Southwest Airlines made itself an aviation star by -- mostly -- avoiding direct competition with the big airlines. It flew to Midway instead of O'Hare. It concentrated on Love Field instead of the giant Dallas-Ft. Worth and all the big airlines. It flew to Providence and Manchester, New Hampshire instead of Boston.
It never came to Minnesota, partly because there wasn't a place to fly here without competing with Delta/Northwest. Rochester and St. Cloud aren't close enough to the Twin Cities.
That changed last fall when Southwest announced it'll start flying to Minneapolis St. Paul next month, tackling Northwest/Delta head-on. The company was quick to dampen speculation that it had changed its strategy and was now unafraid to go head-to-head with the majors. After all, Minneapolis-St. Paul was the first city Southwest added since adding San Francisco in 2007.
That changed today when Southwest announced it will start flying into Boston -- the home of Delta in the most profitable northeast market.
The Wall St. Journal's Middle Seat Terminal blog says it marks a historic change in the Southwest business model.
"This is another step back in a long line of moves that changes Southwest's historical business model," wrote aviation consultant Scott Hamilton, of Leeham Co., in an e-mail to the Terminal. "Southwest used to avoid big city, congested airports and/or hubs of other airlines by focusing on secondary airports. It's run out of secondary airport and now has no choice but to go into the big-city airports. With rising labor costs--Southwest now has one of the highest labor costs-to-expenses in the industry--Southwest has to go where the passengers are chasing revenue."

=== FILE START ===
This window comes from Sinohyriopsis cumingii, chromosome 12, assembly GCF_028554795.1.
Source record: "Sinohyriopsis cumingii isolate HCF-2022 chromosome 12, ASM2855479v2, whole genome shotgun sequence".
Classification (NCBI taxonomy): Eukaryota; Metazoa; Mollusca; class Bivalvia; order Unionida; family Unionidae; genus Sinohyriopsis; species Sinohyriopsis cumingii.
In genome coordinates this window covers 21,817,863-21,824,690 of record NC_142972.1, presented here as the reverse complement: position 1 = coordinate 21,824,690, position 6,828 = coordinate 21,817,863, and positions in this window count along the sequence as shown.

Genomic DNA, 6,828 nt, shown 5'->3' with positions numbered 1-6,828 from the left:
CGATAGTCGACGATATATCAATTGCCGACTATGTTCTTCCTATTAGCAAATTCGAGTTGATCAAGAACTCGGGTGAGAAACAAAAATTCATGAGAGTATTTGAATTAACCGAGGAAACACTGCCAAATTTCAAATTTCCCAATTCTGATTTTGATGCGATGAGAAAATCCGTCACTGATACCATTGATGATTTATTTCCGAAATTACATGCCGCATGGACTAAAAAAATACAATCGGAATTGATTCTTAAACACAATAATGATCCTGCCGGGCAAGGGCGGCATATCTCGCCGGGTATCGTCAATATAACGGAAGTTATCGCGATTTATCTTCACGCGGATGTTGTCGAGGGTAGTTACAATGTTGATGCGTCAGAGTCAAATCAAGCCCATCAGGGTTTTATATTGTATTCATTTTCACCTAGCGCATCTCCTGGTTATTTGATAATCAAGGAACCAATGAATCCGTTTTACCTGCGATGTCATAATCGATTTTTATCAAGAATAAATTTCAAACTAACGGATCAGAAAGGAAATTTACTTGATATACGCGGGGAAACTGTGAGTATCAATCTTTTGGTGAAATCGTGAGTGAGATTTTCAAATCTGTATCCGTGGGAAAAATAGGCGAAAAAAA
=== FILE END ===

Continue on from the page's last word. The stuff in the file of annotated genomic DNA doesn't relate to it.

And that's bad news for the former-hometown airline, but good news for consumers. Lower fares tend to follow when Southwest moves into a market.
For example, a Minneapolis to San Francisco roundtrip flight can be found on Southwest for March for $240. The pre-Southwest service (it doesn't start flying here until March 8) on Delta/Northwest costs anywhere between $500 and $1,000. The same flight on Delta/Northwest after Southwest starts service here is going for $320.
Bob, while I enjoy your blog, I need to disagree slightly with your methodology on this one.
When it comes to airfare, prices are based on a number of factors, with two of the biggest being advance purchase and availability.
On the domestic market, advance purchase requirements for most cities are 14 or 21 days. Therefore, if you searched for an early March fare today, you may still qualify for the 14 day ap (depending on the date chosen) fares, but not the 21 day ap fares.
Also, only so many seats are set aside at that rate, so once they are sold out, you will be forced to pay a higher price even if you meet the qualifications of the lower fare.
Therefore, it is misleading to say that the pre-Southwest fares are running at $500-$1000 on Delta/Northwest. I currently work at a travel agency and just a few weeks ago sold a roundtrip ticket on Northwest/Delta from Minneapolis to San Francisco on March 5 for about $310.
The rates of $500-$1000 may be accurate, but they are not the standard and are likely based on remaining availability.
I agree that Southwest flying to MSP will help bring fares down, but a much better market to demonstrate that is Minneapolis to Chicago where the new competition seems to have cut the fares nearly in half since this fall (a current roundtrip base fare of $129 before taxes as opposed to $231 back in September).
That's true, Jennifer,you're correct, of course.
A better analogy of what competition does is one I tracked last year -- MSP to Midway, back when AirTran was in the picture locally.